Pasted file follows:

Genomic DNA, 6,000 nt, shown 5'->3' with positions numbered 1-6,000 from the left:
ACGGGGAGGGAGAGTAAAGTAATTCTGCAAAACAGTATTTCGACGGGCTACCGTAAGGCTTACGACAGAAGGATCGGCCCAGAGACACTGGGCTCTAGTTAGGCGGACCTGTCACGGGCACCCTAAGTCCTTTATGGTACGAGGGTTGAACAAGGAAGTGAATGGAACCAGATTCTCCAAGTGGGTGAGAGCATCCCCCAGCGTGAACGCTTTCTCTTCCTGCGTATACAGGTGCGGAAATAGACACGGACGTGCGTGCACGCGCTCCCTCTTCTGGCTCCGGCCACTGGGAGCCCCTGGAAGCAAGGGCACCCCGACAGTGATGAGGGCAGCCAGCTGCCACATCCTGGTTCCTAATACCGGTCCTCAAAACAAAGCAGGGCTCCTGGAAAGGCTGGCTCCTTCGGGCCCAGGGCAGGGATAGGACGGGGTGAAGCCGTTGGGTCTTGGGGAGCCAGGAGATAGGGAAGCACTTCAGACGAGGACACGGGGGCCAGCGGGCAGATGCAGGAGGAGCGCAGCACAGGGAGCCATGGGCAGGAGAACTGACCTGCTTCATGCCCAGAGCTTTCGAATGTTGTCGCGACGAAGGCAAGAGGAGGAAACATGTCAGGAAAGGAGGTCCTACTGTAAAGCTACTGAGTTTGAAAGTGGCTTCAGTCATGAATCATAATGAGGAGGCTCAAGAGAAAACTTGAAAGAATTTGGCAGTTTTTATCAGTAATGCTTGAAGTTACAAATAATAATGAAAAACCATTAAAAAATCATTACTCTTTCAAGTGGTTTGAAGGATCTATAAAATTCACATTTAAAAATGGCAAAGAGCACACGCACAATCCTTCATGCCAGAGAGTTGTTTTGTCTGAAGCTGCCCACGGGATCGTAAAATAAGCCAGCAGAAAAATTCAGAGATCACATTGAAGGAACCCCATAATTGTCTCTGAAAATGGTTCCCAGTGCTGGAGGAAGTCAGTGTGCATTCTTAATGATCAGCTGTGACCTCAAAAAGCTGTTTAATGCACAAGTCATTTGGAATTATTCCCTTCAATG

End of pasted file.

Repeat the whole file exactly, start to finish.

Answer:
Genomic DNA, 6,000 nt, shown 5'->3' with positions numbered 1-6,000 from the left:
ACGGGGAGGGAGAGTAAAGTAATTCTGCAAAACAGTATTTCGACGGGCTACCGTAAGGCTTACGACAGAAGGATCGGCCCAGAGACACTGGGCTCTAGTTAGGCGGACCTGTCACGGGCACCCTAAGTCCTTTATGGTACGAGGGTTGAACAAGGAAGTGAATGGAACCAGATTCTCCAAGTGGGTGAGAGCATCCCCCAGCGTGAACGCTTTCTCTTCCTGCGTATACAGGTGCGGAAATAGACACGGACGTGCGTGCACGCGCTCCCTCTTCTGGCTCCGGCCACTGGGAGCCCCTGGAAGCAAGGGCACCCCGACAGTGATGAGGGCAGCCAGCTGCCACATCCTGGTTCCTAATACCGGTCCTCAAAACAAAGCAGGGCTCCTGGAAAGGCTGGCTCCTTCGGGCCCAGGGCAGGGATAGGACGGGGTGAAGCCGTTGGGTCTTGGGGAGCCAGGAGATAGGGAAGCACTTCAGACGAGGACACGGGGGCCAGCGGGCAGATGCAGGAGGAGCGCAGCACAGGGAGCCATGGGCAGGAGAACTGACCTGCTTCATGCCCAGAGCTTTCGAATGTTGTCGCGACGAAGGCAAGAGGAGGAAACATGTCAGGAAAGGAGGTCCTACTGTAAAGCTACTGAGTTTGAAAGTGGCTTCAGTCATGAATCATAATGAGGAGGCTCAAGAGAAAACTTGAAAGAATTTGGCAGTTTTTATCAGTAATGCTTGAAGTTACAAATAATAATGAAAAACCATTAAAAAATCATTACTCTTTCAAGTGGTTTGAAGGATCTATAAAATTCACATTTAAAAATGGCAAAGAGCACACGCACAATCCTTCATGCCAGAGAGTTGTTTTGTCTGAAGCTGCCCACGGGATCGTAAAATAAGCCAGCAGAAAAATTCAGAGATCACATTGAAGGAACCCCATAATTGTCTCTGAAAATGGTTCCCAGTGCTGGAGGAAGTCAGTGTGCATTCTTAATGATCAGCTGTGACCTCAAAAAGCTGTTTAATGCACAAGTCATTTGGAATTATTCCCTTCAATG